"At First" opens with organ but it kicks in to a full sound quickly.This is uptempo as well. Vocals 1 1/2 minutes in as it settles down. Guitar before 2 1/2 minutes then the organ is back leading. "Speed Is Coming Back" sounds great early on with the organ and guitar. Vocals after 1 1/2 minutes. A guitar solo comes in before 3 minutes then the organ leads a minute later and the vocals return. "Past Has Gone" opens with organ and the vocals don't come in until after 2 minutes. Some heavy organ in this one.The bass, organ and drums build after 6 1/2 minutes and the guitar joins in too. Nice.

"Praludium/Use Your Feet" opens with organ then the drums dominate around 1 1/2 minutes. Organ is back out front and the vocals arrive 2 1/2 minutes in. "First Loss" is a good one as it builds into a powerful sound before calming right down. It's heavy again then it settles with vocals after 3 minutes as contrasts continue. "Funny Guys" has an epic sound to it with organ. It settles in before 1 1/2 minutes and vocals follow. "Happiness" is less than a second in length so I don't have much to say about it (haha).

3.5 stars. I'm not as "into" this as many seem to be but it's certainly worth checking out.

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 First Loss by MURPHY BLEND album cover Studio Album, 1971
3.72 | 29 ratings

BUY
First Loss
Murphy Blend Heavy Prog

Review by trackstoni

4 stars From Early 70's ,,, Heavy Progressive Rock in good shape . Wonderful touch of keyboard reminds me with Ken Hensley of Uriah heep , Jon glover of Deep Purple . Contamineted by market needs in 1970 , this orphan album of Murphy Blend is really a high standard in prog library . Wolf Uhlig and friends trying to introduce a new generation of prorock in hamburg - Germany . The year 1970 was really critical for this genre of music . But , they made it , one way or another this album worth every single penny . Excellent track ( Past has Gone ) For collectors of this genre , heavy progressive rock only .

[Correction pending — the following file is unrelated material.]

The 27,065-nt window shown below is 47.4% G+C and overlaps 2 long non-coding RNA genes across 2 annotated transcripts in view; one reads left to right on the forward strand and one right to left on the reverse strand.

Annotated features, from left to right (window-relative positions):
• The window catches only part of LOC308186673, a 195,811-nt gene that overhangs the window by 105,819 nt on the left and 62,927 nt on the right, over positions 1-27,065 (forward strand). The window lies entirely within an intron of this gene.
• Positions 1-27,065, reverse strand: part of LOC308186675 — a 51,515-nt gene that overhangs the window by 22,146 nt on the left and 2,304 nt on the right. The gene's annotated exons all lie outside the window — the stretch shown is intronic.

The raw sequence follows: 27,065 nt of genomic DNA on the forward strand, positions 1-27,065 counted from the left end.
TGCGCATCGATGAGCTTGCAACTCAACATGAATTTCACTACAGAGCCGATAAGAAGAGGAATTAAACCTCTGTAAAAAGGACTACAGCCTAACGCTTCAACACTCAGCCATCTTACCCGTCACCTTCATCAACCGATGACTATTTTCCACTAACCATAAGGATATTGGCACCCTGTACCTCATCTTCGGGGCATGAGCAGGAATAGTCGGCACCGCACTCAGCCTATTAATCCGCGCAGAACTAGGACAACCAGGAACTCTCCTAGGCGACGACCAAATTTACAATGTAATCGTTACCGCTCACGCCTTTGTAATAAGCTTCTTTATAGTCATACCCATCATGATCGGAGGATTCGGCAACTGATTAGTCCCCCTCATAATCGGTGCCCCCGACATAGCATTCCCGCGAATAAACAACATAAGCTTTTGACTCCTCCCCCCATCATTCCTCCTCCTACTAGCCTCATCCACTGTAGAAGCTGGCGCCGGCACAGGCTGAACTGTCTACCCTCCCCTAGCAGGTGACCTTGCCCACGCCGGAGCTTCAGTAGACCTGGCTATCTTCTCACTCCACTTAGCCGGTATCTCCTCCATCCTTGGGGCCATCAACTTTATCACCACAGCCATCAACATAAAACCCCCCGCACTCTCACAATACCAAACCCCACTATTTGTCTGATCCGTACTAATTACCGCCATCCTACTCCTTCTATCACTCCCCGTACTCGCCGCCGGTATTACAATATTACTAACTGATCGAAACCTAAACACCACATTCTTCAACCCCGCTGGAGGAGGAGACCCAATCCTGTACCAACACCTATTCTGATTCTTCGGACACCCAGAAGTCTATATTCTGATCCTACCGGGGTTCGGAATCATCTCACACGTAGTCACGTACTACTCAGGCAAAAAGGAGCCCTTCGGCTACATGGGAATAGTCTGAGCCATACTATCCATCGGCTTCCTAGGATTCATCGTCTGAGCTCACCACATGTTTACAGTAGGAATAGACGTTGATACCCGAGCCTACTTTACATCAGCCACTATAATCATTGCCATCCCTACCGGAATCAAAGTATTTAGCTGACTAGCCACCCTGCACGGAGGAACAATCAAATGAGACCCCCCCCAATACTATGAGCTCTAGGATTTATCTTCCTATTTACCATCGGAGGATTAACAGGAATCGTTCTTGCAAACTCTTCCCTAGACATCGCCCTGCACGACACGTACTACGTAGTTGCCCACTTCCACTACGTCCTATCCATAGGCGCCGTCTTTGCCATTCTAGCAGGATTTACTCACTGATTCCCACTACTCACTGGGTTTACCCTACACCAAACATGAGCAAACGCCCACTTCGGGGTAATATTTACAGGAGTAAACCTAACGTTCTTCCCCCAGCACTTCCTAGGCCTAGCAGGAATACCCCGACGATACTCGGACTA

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 First Loss by MURPHY BLEND album cover Studio Album, 1971
3.72 | 29 ratings

BUY
First Loss
Murphy Blend Heavy Prog

Review by Prog-jester
Prog Reviewer

4 stars Very good for its own level - that's why 4 stars. Made more in a proto-heavy-prog way, MURPHY BLEND shows immense influnces from URIAH HEEP and DEEP PURPLE (as well as some tricks from THE DOORS or LED ZEPPELIN). A Must for 70s Prog fans and rarities' collectors, it also could be an excellent addition to every Heavy Prog collection. Less mature than 2066 AND THEN or above-mentioned Legends, nevertheless MURPHY BLEND can provide you with a good mood for these 35 minutes. Recommended.